Momo: "Tinder of China"

Focus: STOCKS

Paul Goodwin Image Paul Goodwin Emerging Markets Specialist and Analyst, Cabot Heritage Corporation

This company, sometimes called the Tinder of China, provides a mobile networking platform that uses subscriber profiles to find other nearby subscribers and rank them by common interests and demographics to create a kind of instant introduction, states Paul Goodwin, editor of Cabot Emerging Markets Investor.

Momo (MOMO), of course, denies that it’s a hook-up site, and says that it’s just a way to find new friends. The company has branched out from that core business, adding features (and revenue sources), with more on the way.

The service, which is aimed exclusively at mobile device users, launched in 2011, first for iOS users and later for Android users. By 2012, registered users had topped 22 million.

In just three years, Momo has become a major player in the Chinese mobile ecosystem and boasts over 180 million users on its social network, including 74.8 million monthly active users.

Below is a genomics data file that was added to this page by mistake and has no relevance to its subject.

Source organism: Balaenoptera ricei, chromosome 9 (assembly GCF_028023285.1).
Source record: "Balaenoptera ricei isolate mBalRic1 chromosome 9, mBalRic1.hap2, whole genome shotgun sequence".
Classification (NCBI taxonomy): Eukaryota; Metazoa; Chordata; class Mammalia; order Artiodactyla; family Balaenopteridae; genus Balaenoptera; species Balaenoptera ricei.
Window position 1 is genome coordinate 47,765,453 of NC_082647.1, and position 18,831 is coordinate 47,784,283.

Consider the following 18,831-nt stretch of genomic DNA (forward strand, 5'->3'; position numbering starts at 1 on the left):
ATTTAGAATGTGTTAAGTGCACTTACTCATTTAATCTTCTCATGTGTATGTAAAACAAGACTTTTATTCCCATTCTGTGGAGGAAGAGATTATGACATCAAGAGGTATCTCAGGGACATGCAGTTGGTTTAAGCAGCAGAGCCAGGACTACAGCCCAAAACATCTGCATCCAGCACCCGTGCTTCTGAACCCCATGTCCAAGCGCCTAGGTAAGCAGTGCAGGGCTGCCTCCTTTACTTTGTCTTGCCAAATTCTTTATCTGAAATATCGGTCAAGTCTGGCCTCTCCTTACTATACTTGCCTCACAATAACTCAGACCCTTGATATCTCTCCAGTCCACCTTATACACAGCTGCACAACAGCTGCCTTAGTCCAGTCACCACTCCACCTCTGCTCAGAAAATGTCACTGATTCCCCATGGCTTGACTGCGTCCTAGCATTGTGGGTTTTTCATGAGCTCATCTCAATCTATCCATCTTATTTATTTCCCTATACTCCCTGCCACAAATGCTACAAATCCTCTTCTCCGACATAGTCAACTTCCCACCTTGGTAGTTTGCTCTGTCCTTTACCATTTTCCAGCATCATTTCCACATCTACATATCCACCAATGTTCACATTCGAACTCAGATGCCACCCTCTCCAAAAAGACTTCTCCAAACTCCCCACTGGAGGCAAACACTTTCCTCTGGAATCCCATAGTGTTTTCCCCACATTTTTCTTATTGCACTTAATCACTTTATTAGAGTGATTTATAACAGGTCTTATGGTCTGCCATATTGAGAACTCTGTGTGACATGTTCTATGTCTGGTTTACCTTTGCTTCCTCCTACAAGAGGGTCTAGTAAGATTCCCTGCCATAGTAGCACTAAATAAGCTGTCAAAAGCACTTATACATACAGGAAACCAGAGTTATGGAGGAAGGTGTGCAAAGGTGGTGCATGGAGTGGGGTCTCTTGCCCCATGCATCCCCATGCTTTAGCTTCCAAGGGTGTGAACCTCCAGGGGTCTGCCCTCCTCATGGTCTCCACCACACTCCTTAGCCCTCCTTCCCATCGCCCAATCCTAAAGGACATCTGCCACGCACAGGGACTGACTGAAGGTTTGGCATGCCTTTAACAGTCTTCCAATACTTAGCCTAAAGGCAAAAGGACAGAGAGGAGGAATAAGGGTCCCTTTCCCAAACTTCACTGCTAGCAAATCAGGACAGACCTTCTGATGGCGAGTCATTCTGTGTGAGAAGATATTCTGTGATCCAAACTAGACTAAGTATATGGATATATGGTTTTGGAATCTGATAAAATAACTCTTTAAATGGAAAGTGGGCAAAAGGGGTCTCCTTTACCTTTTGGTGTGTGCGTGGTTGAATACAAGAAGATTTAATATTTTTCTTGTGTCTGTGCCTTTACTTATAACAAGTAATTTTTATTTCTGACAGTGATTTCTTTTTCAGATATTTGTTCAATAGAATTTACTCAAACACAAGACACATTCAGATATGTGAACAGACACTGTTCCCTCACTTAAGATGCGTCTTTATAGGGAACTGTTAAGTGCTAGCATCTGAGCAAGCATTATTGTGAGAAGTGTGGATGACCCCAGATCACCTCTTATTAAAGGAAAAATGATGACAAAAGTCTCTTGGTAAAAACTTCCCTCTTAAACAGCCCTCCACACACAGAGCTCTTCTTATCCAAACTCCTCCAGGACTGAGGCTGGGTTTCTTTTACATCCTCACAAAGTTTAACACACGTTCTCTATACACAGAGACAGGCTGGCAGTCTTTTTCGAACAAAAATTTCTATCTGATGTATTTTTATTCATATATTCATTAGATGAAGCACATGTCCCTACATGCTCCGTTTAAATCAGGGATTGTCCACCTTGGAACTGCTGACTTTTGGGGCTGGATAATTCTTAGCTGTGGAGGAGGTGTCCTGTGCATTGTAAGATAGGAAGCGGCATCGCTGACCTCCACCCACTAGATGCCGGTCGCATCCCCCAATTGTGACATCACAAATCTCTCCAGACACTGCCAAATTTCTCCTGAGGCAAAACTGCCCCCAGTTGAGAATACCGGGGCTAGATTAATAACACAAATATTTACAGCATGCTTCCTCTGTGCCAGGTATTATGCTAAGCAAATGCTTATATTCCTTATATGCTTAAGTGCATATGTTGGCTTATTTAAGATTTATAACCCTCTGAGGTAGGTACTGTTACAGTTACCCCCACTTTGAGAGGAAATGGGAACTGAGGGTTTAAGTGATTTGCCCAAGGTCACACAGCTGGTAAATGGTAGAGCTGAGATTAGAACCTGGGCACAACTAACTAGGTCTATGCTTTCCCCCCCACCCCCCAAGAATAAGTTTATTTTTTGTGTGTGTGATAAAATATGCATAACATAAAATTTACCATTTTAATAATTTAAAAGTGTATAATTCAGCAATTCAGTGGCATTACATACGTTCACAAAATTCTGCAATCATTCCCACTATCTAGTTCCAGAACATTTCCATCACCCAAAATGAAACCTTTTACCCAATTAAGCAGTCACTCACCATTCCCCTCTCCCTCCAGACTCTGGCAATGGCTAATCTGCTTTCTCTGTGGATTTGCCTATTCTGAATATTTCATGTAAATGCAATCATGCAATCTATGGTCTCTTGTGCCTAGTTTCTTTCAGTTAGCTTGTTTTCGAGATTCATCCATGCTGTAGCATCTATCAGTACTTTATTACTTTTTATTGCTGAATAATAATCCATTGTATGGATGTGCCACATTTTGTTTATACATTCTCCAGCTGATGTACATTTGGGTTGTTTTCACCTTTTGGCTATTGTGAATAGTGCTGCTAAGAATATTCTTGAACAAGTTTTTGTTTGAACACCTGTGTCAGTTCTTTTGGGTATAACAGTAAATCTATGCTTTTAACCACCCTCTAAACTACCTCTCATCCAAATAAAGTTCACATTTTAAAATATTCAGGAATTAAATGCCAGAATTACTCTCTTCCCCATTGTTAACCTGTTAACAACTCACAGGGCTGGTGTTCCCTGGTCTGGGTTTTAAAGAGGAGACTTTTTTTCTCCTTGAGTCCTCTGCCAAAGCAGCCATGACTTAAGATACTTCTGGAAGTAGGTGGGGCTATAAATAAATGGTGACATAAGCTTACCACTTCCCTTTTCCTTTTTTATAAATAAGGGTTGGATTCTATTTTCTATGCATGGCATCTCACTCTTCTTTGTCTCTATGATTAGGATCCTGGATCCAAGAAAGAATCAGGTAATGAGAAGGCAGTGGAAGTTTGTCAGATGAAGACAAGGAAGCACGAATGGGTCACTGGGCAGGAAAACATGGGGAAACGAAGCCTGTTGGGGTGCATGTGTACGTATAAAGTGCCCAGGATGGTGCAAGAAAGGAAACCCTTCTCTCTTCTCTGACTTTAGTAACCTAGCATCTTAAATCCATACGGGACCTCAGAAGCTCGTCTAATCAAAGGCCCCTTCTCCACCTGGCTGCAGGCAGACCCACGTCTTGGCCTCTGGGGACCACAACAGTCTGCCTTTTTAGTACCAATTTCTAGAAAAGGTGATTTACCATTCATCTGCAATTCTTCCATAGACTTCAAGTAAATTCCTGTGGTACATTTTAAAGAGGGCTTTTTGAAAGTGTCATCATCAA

Momo also achieved profitability in an impressively short time, reporting its first positive earnings in the 1st quarter of 2015.

The company gets the largest segment of its revenue from membership subscriptions, with substantial chunks coming from mobile marketing and games.

Momo’s latest quarterly report featured revenue growth of 222% and earnings growth of 500%, with an after-tax profit margin of 23.5%. Estimates call for EPS growth of 488% in 2016 and 83% in 2017.

The story has included some interesting twists this year, including takeover rumors. However, a letter withdrawing a bid to go private has given MOMO a significant lift.

Our speculation is that the success of the company’s expanding menu of services made it more attractive to continue as a public entity and enjoy the appreciation of its owners’ stock and options.

With the possibility of going private off the table (at least for now), we think the prospects for further appreciation are excellent.

We will start MOMO with a buy rating and recommend a half position, with the possibility of filling the position if the stock fulfills our expectations.

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By Paul Goodwin, Editor of Cabot Emerging Markets Investor